This is a great opportunity - and with the generosity of South West Water and their ongoing commitment of compensation for Colliford reservoir - we can operate a Hatchery far beyond the scale that we could afford if we funded it ourselves with donations and conservation grants.
When the programme starts in October we will be looking for volunteers to help operate the Hatchery - and we will start feeding more information nearer the time.
If you would like to volunteer - please send your details to email@example.com
Currently we have obtained our full brood stock allowance of 16 fish, although as in the last two years cock fish have been very scarce.
Despite high water levels in recent weeks there is little evidence of fish running the river.
The brood fish are generally in good condition, although we have increased the Pyces and salt treatment to maintain their health. No evidence as yet that any fish are reaching the stripping stage, but we rarely reach this position before mid-December at the earliest.
Water temperature is still at 9 - 10 oC which is still rather high for the time of year.. (Arthur White)
We set up a small temporary Hatchery solution in North Cornwall for the 2013/14 programme - but the weather and the quantity and quality of Broodstock fish available defeated us.
The end result does not convey the amount of work involved - and thanks must go to Justin Ruscombe-King of Westcountry Trout for offering his Hatchery - also The Fowey River Association for their support and funding.
I am very pleased to be able to give a positive Fowey Hatchery
A permanent home is still not in place but some progress
has been made in the 2 years we have been away.
Let us recap for a moment - South West Water (SWW) pay The
Fowey River Association (FRA) compensation for the lost spawning
at the top of the St Neot tributary caused by the building of
Colliford Reservoir. SWW built a hatchery below the dam and
which subsequently closed.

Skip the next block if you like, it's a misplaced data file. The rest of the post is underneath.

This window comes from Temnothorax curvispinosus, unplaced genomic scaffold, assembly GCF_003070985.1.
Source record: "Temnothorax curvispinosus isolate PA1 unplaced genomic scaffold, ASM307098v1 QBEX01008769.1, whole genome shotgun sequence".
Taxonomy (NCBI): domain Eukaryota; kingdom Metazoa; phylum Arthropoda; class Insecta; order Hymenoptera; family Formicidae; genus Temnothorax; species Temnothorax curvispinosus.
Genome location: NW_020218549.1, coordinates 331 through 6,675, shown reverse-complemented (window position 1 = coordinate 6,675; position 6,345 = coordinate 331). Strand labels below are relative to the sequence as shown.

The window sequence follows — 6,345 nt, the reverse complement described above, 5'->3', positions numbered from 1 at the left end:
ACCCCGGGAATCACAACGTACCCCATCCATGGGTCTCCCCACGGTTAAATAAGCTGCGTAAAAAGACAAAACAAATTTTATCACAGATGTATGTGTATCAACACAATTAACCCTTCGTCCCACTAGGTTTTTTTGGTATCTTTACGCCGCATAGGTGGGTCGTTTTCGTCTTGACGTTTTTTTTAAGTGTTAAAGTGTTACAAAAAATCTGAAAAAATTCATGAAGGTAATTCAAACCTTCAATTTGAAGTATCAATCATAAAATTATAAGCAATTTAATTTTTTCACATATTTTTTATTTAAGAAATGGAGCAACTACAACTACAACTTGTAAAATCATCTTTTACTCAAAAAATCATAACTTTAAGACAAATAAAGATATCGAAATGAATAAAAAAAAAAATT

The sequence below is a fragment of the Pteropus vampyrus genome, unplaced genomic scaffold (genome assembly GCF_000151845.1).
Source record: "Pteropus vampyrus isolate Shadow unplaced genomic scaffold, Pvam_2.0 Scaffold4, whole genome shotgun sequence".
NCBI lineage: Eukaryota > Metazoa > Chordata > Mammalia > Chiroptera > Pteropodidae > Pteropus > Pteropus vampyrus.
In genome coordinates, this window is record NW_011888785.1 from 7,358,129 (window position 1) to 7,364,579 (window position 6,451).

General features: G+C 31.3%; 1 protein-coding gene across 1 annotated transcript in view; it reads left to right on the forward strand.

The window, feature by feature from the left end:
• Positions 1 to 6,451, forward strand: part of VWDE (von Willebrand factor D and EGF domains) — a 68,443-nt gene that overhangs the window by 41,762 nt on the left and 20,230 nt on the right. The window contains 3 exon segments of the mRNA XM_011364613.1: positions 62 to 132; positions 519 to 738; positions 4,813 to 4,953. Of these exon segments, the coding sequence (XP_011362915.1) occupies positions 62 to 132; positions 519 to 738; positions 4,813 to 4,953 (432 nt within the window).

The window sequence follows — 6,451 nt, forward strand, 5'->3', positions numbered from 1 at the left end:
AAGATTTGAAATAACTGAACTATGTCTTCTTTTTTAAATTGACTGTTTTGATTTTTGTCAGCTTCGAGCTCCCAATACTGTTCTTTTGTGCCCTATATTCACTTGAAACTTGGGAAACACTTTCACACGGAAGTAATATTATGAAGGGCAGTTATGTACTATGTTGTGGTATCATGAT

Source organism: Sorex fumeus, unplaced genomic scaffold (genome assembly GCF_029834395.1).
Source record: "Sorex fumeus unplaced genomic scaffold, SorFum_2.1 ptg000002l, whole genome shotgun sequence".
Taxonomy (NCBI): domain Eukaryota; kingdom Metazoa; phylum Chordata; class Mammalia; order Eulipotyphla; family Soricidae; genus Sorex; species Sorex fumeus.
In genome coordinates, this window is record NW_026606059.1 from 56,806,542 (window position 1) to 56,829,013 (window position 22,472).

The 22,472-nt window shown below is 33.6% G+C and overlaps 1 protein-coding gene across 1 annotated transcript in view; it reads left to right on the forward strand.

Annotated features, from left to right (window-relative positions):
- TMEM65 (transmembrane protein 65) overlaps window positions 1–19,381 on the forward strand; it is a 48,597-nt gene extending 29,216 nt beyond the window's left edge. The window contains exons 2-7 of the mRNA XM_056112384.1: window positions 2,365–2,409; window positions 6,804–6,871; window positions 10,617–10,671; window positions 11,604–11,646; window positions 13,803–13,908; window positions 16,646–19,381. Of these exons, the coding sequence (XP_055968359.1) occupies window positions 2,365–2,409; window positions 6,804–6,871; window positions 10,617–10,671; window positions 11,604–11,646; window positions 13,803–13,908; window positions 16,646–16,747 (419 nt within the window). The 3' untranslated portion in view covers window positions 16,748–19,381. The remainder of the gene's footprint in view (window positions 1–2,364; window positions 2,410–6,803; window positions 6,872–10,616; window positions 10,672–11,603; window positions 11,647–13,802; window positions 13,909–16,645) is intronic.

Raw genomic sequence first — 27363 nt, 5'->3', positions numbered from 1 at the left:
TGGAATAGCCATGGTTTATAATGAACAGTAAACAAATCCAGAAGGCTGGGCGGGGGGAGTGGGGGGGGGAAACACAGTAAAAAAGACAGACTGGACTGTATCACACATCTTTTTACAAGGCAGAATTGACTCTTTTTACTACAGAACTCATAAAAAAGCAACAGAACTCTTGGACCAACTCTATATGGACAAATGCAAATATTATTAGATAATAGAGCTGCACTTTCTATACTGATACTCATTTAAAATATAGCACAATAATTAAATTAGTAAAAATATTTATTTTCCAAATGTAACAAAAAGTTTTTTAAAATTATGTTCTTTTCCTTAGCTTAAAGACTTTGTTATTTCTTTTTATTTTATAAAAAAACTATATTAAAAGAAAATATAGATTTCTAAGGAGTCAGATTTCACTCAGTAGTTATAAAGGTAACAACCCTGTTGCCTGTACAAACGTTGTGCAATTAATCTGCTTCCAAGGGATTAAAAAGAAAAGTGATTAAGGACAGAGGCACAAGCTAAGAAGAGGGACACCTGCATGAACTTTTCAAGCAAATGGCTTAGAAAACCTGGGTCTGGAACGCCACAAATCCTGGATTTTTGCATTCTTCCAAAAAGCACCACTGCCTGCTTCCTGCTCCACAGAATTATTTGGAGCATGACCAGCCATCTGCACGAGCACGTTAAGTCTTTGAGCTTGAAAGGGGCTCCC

Efforts to raise salmon for re-stocking
then moved to Wainsford. Wainsford hatchery was very successful
but regrettably had to close in 2011.
SWW are still committed to raise salmon in compensation for lost
spawning - and in conjunction with the FRA they continue to look
for a site to re-establish and thereafter fund our new permanent
home. But these things take time...
While this work goes on we have worked out a temporary solution
for the 2013/14 salmon-rearing season - in conjunction with our
regular hatchery technical advisor Justin Ruscombe-King - we are
going to raise 30-40,000 Salmon in Boscastle at his trout farm.
At the time of writing (December 2013) we have made the 25-mile
journey from the Fowey to North Cornwall with several cock fish
but only a couple of hen fish. This is the bare minimum required
for 'factorial mating' whereby multiple cock fish are used with one
hen's eggs thereby spreading the genes.
We have a great team collecting brood-stock fish throughout the
Fowey catchment - and LDAC waters and anglers are at the
forefront of this work - so thank you to everyone who has donated
time and indeed fish.
We very much hope to have more news very soon. If you would
like to keep up to date we have re-opened the Fowey Hatchery
Blog on the FRA website www.riverfowey.org If you would like
to be involved please drop me a line at firstname.lastname@example.org